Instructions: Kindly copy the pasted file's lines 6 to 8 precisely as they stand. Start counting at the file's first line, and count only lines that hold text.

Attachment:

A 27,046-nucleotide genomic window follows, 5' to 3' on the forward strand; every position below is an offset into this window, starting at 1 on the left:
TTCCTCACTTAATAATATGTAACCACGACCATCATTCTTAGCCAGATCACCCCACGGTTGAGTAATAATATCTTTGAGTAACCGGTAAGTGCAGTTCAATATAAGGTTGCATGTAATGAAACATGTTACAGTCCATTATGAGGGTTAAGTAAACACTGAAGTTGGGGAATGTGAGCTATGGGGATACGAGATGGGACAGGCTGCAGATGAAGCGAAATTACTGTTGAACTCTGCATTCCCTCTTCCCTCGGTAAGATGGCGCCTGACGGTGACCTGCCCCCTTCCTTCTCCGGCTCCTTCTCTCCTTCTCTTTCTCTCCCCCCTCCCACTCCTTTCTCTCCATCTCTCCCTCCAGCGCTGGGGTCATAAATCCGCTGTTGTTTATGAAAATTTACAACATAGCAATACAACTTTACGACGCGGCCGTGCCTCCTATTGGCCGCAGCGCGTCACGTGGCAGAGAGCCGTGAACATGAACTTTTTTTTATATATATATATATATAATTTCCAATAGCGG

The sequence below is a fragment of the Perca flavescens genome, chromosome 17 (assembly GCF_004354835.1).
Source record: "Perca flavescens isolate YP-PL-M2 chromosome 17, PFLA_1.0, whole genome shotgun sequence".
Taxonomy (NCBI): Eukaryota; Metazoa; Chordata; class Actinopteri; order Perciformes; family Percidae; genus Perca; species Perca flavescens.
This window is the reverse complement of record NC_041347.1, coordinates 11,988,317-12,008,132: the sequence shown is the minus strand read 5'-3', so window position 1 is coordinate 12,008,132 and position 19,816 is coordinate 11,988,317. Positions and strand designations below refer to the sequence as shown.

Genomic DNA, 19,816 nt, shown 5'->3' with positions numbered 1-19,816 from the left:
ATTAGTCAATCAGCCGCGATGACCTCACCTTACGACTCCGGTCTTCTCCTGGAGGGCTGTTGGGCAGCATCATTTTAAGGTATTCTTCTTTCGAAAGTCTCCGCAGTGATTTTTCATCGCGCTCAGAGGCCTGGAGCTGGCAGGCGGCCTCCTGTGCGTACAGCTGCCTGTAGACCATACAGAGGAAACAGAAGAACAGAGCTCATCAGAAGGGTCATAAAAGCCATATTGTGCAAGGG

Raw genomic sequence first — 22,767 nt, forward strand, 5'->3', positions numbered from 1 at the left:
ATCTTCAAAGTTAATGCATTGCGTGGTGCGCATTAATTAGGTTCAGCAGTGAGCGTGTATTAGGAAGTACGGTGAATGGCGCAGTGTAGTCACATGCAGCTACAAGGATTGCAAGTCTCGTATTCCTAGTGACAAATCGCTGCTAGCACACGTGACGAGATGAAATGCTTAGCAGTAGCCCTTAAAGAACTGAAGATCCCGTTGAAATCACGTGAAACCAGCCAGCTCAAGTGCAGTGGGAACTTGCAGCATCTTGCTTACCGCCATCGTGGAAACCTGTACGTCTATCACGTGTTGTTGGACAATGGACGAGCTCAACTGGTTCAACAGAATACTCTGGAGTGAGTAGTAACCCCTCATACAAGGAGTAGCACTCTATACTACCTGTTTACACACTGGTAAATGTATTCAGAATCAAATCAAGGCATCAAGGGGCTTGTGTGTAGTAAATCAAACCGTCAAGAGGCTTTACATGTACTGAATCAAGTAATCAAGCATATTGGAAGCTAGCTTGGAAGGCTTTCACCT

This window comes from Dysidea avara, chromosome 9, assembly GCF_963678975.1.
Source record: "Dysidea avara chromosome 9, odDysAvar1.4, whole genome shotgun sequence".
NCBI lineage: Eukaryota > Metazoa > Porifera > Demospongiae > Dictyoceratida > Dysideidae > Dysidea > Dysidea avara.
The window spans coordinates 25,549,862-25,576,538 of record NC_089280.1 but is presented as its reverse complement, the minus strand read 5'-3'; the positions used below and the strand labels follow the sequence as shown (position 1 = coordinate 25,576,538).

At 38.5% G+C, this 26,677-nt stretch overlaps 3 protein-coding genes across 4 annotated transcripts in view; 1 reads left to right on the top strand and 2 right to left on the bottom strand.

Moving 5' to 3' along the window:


This window is the reverse complement of record NC_041347.1, coordinates 11,988,317-12,008,132: the sequence shown is the minus strand read 5'-3', so window position 1 is coordinate 12,008,132 and position 19,816 is coordinate 11,988,317. Positions and strand designations below refer to the sequence as shown.

Genomic DNA, 19,816 nt, shown 5'->3' with positions numbered 1-19,816 from the left:
ATTAGTCAATCAGCCGCGATGACCTCACCTTACGACTCCGGTCTTCTCCTGGAGGGCTGTTGGGCAGCATCATTTTAAGGTATTCTTCTTTCGAAAGTCTCCGCAGTGATTTTTCATCGCGCTCAGAGGCCTGGAGCTGGCAGGCGGCCTCCTGTGCGTACAGCTGCCTGTAGACCATACAGAGGAAACAGAAGAACAGAGCTCATCAGAAGGGTCATAAAAGCCATATTGTGCAAGGG